Friday, November 7, 2014

album review: 'z²: dark matters' by the devin townsend project

And now we come to the second round of our Devin Townsend discussion, of the second disc and the one that definitely gripped more of the fans coming from Ziltoid The Omniscient. It was the sequel that so many of them had been asking for, the glorious return of Ziltoid and the madcap space insanity that had defined that album.

And yet, if I'm being completely honest, the more I thought about it the more I wasn't sure a sequel to that 2007 record was a great idea. Sure, there was undoubtedly more space to be tapped in the gloriously epic and epically silly saga of Ziltoid, but that album also ended in a way that didn't exactly leave itself open for sequels in the same way. It's similar to the sense of annoyance I had when I saw Disney's live action Alice In Wonderland directed by Tim Burton that actually turned out to be a sequel, couldn't be bothered to call itself Through The Looking Glass, and was a total piece of shit. Not spoiling anything, but when you transform what was designed as a pure flight of fantasy or madness into something grounded in a more concrete reality - you run the risk of breaking the joke.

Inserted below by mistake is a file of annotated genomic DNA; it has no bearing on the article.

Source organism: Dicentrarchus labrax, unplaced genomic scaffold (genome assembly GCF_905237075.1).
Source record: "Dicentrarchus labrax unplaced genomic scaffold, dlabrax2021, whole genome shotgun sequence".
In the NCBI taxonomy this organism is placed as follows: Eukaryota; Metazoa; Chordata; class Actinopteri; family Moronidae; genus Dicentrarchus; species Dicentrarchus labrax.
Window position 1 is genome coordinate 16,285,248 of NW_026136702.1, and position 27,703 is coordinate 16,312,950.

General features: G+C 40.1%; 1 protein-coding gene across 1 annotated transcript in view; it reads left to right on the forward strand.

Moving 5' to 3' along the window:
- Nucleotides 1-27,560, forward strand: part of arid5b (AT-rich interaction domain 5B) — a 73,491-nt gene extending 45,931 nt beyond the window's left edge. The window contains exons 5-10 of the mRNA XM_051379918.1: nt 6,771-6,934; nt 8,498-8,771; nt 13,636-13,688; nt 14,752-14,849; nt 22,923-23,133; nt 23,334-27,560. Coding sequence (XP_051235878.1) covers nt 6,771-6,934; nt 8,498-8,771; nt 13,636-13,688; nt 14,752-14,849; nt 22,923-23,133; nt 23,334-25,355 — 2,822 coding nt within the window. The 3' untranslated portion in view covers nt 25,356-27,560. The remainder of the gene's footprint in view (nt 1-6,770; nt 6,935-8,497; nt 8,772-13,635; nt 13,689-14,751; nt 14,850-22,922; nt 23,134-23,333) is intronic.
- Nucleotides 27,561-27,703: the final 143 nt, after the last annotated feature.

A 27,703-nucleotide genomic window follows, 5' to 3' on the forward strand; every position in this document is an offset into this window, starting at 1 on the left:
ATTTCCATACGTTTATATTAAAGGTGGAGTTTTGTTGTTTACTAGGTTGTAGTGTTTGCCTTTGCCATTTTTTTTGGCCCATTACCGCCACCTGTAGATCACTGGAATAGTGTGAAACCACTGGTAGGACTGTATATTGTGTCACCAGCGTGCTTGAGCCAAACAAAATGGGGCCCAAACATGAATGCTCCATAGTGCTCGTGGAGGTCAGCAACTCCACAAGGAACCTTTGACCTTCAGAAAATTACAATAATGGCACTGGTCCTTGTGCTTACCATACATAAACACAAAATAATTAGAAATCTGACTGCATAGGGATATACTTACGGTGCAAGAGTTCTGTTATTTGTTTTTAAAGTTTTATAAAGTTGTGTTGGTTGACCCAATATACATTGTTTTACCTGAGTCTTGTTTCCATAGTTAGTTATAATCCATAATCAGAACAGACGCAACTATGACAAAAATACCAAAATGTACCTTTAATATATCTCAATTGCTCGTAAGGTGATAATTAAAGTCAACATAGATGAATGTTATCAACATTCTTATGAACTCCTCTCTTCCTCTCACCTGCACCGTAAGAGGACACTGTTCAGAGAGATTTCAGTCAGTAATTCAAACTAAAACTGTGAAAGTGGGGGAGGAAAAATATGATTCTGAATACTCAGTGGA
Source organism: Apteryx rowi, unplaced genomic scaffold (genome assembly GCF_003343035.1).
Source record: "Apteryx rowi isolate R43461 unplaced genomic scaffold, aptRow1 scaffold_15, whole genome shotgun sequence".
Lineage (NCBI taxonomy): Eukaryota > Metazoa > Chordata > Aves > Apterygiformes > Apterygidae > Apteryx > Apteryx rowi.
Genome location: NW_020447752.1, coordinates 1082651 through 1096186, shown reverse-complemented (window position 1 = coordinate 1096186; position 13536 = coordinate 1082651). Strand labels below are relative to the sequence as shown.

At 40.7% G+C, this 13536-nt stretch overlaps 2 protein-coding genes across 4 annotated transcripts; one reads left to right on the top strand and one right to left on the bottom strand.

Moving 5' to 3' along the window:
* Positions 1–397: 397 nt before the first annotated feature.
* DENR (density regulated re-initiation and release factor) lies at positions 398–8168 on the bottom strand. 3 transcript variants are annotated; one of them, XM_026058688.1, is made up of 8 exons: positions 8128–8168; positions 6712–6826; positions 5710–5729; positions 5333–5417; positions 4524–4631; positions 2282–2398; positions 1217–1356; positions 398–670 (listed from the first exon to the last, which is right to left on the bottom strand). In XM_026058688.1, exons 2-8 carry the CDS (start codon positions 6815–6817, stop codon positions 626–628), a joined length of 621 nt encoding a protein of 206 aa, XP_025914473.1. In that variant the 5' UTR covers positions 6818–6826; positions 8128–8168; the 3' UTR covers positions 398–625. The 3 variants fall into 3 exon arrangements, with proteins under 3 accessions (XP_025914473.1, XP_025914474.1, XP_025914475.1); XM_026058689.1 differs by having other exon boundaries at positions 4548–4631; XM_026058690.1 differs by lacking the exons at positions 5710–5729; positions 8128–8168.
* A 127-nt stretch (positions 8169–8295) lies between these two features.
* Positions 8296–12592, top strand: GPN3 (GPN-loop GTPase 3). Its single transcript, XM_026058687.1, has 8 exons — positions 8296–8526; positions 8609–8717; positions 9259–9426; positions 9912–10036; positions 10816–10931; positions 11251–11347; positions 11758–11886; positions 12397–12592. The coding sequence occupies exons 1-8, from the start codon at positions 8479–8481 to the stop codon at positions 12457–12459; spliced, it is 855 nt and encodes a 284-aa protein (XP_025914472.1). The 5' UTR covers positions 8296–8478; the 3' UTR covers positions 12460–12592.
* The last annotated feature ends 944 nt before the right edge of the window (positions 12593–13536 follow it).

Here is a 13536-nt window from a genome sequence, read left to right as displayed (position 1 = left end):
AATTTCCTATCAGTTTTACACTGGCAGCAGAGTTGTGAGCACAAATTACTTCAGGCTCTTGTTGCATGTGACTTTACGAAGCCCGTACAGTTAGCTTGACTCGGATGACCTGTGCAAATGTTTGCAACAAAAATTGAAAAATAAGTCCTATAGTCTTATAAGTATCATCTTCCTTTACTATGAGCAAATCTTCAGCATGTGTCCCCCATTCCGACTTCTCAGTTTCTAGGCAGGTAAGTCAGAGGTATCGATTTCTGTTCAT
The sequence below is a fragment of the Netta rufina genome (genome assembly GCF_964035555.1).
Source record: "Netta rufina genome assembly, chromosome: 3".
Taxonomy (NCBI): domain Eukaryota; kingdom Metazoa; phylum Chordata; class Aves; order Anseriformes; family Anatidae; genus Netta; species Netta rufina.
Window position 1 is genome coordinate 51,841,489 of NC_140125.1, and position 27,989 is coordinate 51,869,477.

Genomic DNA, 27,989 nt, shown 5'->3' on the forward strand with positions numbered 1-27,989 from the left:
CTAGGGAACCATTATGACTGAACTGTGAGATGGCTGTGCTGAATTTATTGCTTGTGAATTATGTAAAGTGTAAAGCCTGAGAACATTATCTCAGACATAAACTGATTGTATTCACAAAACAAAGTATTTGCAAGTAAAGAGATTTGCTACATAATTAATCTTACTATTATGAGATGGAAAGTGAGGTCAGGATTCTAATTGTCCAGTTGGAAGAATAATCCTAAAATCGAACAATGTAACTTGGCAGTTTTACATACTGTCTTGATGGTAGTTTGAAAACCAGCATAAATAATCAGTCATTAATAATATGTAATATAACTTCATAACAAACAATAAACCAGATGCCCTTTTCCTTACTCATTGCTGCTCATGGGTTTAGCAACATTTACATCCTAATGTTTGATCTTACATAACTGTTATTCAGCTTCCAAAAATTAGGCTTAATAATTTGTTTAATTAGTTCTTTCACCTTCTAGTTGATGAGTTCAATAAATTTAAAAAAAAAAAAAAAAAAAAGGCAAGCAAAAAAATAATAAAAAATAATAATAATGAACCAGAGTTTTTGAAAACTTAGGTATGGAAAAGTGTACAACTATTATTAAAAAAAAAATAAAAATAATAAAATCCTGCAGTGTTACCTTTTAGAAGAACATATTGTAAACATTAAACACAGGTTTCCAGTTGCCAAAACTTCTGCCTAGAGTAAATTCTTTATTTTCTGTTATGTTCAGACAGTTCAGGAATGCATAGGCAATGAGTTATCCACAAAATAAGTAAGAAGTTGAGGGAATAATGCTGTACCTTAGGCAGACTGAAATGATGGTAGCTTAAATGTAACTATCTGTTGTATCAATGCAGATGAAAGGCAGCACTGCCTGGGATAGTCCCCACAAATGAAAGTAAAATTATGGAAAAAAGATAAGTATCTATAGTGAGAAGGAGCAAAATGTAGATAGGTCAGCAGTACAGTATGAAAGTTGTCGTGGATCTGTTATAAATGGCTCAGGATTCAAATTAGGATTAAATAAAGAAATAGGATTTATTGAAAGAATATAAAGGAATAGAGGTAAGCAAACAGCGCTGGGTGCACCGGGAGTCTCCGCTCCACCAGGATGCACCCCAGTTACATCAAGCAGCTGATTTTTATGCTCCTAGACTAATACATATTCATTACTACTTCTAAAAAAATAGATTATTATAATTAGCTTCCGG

And it seemed like Devin Townsend was running into problems too. A followup to Ziltoid was announced in 2009, and yet it took him five years to fully get the project to coalesce. He utilized the character on a satirical radio show in 2013 and bandied around the idea of a visual project, but this year he finally managed to pull things together for , and to placate the label he had to bundle it with a Devin Townsend Project album that actually managed to be pretty damn awesome. And even despite my serious misgivings going into this record, I have to admit I was still pretty damn excited for a new Ziltoid adventure - did we get it?

Well, in a way. It's definitely a new Ziltoid adventure that has plenty of callbacks to the first album seven years ago. It's bigger, heavier, more gloriously exaggerated than ever - and I'm not sure it works at all. Speaking as a fan who is really trying to like this and as a fan of progressive metal and musicals, I wanted Dark Matters to click with me in the same way the first Ziltoid story - and it just doesn't. Where the first Ziltoid story was a flight of fantasy, a daydream that nimbly balanced comedy with epic power, Dark Matters is a cartoon, and not a great one. I'm not saying it's bad by any stretch, but I am underwhelmed and a little disappointed that this was the direction that Townsend took the story. On that note, I'm going to throw up a spoiler warning here - I'll avoid talking about the big twists, but the overall arc will need to be discussed. You have been warned.